Are you planning a trip to Rome, Italy? If so, St. Peter’s Basilica is a “must see” that should be included in everyone’s itinerary! The basilica, located in Vatican City in Rome, was our first stop on our tour of the city after we arrived and as you can imagine, we were anxious to get out and see the sites! I am going to share some of the highlights of that visit in this article. You will have to visit my blog to see amazing pictures, links to very useful sites and to read more about the exciting places I have traveled.
Before leaving the US, we booked a private, guided tour of Vatican City that included St. Peter’s Basilica, the Vatican Museum, the gardens and of course, la Capella Sistina or the Sistine Chapel. A life-long dream about to come true, I have wanted to visit the Sistine since my days in art history courses in college and experience the majesty and breathtaking beauty of one of Michelangelo’s greatest achievements! And it really does take your breath away!
After walking a few blocks from our hotel, Atlante Garden on via Crescenzio, we arrived in the enormous Piazza San Pietro, a huge oval shaped piazza flanked by two colonnades of tall and majestic columns that cascade from the opening of the piazza and surround the entire area in sweeping arms that eventually lead to the entrance facade of the Basilica. These colonnades that embrace all visitors who come to the square, were designed by Bernini and completed in 1666.
As we toured around the square, our attention was drawn to high atop the front facade where 13 statues including Christ, St. John the Baptist and 11 Apostles stand looking down on all those in the piazza. The only apostle missing is St. Peter and that’s because he stands to the left of the front steps leading up to the doors of the church. Each statue is 6 meters high with exception to Christ who stands at 7.5m. This truly is an amazing site and is not the only vantage point in which to see them. As you climb the cupola, discussed later, you will have another chance to get up close and personal.
At this point, I feel compelled to provide some history of this place so you can appreciate all that you see even more. However, I will keep it brief. The basilica, as you see it was started by Bramante in 1506. During construction, it was managed by da Sangallo brothers and Rafael; Michelangelo served as “Commissioner, Director of Works and Architect for Life”; and was finally consecrated in 1626, exactly 120 years after the work had begun. Even more astounding is the fact that it was exactly 1300 years since the consecration of the very first basilica in 326 by Constantine.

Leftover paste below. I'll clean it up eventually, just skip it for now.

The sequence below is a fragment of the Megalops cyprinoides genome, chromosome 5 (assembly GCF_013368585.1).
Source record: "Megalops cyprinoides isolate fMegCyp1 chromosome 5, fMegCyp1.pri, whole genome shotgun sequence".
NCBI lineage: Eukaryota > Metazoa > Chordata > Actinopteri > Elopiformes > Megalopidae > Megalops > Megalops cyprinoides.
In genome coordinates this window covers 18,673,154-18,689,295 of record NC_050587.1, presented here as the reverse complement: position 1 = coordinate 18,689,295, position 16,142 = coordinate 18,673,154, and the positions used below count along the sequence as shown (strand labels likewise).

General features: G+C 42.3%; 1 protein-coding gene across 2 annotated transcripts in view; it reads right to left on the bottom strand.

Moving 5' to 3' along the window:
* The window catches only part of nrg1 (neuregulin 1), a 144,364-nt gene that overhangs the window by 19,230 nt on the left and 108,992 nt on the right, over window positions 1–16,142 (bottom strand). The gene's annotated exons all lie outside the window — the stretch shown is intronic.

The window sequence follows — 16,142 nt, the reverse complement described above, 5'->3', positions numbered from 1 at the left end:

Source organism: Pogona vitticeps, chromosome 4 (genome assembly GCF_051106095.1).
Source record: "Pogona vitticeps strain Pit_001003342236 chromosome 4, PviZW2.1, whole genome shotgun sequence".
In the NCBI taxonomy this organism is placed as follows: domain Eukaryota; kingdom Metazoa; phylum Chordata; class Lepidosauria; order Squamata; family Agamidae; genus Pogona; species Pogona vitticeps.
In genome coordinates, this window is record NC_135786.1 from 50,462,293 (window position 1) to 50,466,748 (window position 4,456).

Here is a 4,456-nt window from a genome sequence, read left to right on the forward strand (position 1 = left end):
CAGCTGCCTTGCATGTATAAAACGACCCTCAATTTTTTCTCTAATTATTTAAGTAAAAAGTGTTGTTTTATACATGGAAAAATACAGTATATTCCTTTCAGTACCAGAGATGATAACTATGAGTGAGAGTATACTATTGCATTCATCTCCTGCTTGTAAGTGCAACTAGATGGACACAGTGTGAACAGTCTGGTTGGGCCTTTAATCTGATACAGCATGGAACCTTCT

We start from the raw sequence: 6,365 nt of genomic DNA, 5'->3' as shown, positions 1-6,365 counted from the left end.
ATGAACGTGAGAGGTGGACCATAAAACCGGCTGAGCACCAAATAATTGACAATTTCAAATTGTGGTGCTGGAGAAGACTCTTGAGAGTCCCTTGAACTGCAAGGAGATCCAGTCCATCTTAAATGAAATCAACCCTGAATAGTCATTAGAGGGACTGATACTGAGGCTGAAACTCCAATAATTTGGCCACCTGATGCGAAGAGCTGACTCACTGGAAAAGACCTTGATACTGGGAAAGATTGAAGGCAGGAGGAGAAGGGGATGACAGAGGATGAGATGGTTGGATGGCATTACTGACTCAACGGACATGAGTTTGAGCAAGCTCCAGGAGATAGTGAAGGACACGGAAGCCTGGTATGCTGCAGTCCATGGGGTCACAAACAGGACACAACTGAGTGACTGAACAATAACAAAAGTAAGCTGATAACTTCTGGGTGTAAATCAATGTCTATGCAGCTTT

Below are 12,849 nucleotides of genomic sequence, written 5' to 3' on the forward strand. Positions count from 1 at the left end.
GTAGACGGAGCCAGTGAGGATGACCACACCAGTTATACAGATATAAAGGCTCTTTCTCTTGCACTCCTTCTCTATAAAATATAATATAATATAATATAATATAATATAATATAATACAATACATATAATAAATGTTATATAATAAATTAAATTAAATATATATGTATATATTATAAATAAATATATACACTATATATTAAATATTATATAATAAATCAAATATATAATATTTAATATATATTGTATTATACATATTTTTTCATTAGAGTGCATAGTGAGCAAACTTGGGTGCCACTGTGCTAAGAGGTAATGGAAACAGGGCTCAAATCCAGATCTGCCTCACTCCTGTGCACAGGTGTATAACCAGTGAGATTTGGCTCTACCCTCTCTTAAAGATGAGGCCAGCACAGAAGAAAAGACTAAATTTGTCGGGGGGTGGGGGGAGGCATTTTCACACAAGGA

Enough history. Back to our tour. We made it through a short security line and began our tour inside but before we entered, our guide from Roman Strolls, a local tour company, pointed out the Holy Door which is opened only in the year of the Jubilee or every 25 years. Once through the main entrance and one of the main reasons why visitors come to the basilica, is Michelangelo’s Pieta, located to the right after you pass through the doors. A truly astounding accomplishment at the age of 24! Despite the fact that it is behind bullet proof glass, it’s a sight to behold with your own eyes. Although carved from marble, Christ and Mary are so lifelike and their garments so realistic, that the vision suspends your disbelief for quite some time.
After that, we strolled down the nave while our guide pointed out some of the statuary along the way. Located at the central axis of the nave and transepts is the Baldacchino, a large sculpted bronze canopy designed by Bernini as well, that hangs over the Papal altar. Tall Solomonic columns rise to the heavens. To the right as you look into the apse, is the statue of St. Helena, Constantine’s mother who holds a cross representing the “True Cross” relic she discovered in Jerusalem. As you approach the papal altar, follow the columns that seem to stretch to Heaven especially when you’re looking up into Michelangelo’s cupola high atop it all. By the way, if you not faint at heart, I strongly recommend you climb to the very top. There is an elevator to first level which provides a view of the altar from above. Then you ascend 323 curving steps around the cupola and eventually arrive outside to a most breathtaking view of Rome!
After our journey back down to ground, we toured the remainder of the basilica and wrapped up our adventure with a tour of the Papal tombs. To get there, just head to the right of the altar and find the set of stairs that lead down to the Vatican Grottoes. Here, you can see the resting places of the Popes including John Paul II. There is no admission charge however save this underground excursion for last because it will lead you outside of the church.
Well, that should be enough to whet your appetite just a little. I could go on but then this article would never end so you will just have to experience it yourself. Be sure to add this awe inspiring, thought evoking and memorable place to your Roman holiday itinerary. Arrivederci!